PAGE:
“Do not lay your hand on the boy or do anything to him, for now I know that you fear God, seeing you have not withheld your son, your only son, from me.”

The angel makes note that Abraham was willing to obey God to the max and give everything up for God—that God was first in Abraham’s heart for all time. Did God already know this? Of course He did. So why did He tell Abraham to do this? Because an example of what it meant to follow God was needed for everyone to see to realize that following God was not going to be easy, and that making God the center of our lives was going to call for some intense work and suffering.

Another area we see where God mandates being first in our lives and in our hearts is in Exodus 20:3, here God says:

 “You shall have no other gods before[a] me.”

And Jesus also said that the greatest commandment was to love God with all our hearts, minds, and souls. God doesn’t care whether you have stuff or not to give up—what He wants is our hearts, our worship, our faith. Most people are confused by this statement Jesus said, but when one thinks about it, it really is quite simple. Jesus said once to, “give to Caesar what is Caesar’s, and give to God what is God’s.” What did Jesus mean by give Go what is His? Jesus was holding a Roman denarii, the currency of the Roman Empire, but made it known that money was to be paid in taxes to Caesar. So if God doesn’t care about the money, this question must be asked: what does God care about? What does He want and have claim on? The answer is: us. Plain and simple, clear as crystal. God doesn’t want anything more from us other than our love for Him and our faith in Him. God calls for us to be content with what we have and not to pursue great wealth, that doesn’t mean we can’t live comfortably—God can bless people with a lot of wealth because it’s a physical reward for others to see how living for God can bring His blessings down on His followers. That doesn’t mean just start following God for the rewards, but He rewards the great faith that people have in Him. So far, it should look like this:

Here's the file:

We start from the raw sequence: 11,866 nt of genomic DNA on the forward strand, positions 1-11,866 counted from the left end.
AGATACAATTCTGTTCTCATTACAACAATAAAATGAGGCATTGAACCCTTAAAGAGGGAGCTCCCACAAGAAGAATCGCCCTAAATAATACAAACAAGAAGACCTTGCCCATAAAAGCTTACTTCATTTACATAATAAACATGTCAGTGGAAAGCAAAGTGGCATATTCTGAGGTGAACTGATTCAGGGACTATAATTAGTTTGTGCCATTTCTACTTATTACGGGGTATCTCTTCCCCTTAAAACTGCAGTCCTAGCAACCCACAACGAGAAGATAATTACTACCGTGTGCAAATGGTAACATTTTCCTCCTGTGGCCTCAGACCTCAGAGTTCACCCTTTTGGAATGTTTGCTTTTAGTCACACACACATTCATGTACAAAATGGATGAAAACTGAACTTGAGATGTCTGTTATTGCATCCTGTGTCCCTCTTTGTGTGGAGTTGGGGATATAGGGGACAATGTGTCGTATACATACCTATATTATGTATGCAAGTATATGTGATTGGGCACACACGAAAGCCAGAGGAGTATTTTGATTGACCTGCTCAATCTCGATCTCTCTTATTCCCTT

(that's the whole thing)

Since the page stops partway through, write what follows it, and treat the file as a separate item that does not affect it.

1. Following God Means…
    1. Making God first in our hearts
    2. Withholding nothing from God
    3. Suffering in our physical struggles but great joy in our contentment in God

But doing all this requires something on our part. It requires a lot of self-examination. Do we have God first in our lives? Are we willing to give everything up for His glory? The Bible says that once we find ourselves in Jesus, that we should be automatically willing to do this straight up—if God calls us to go somewhere, we should be ready to go at a moment’s notice. And we can be rich or poor, it doesn’t matter. The reaction to God’s call should be the same. Romans 6:20-23 says:

For when you were slaves of sin, you were free in regard to righteousness.21 But what fruit were you getting at that time from the things of which you are now ashamed? For the end of those things is death. 22 But now that you have been set free from sin and have become slaves of God, the fruit you get leads to sanctification and its end, eternal life. 23 For the wages of sin is death, but the free gift of God is eternal life in Christ Jesus our Lord.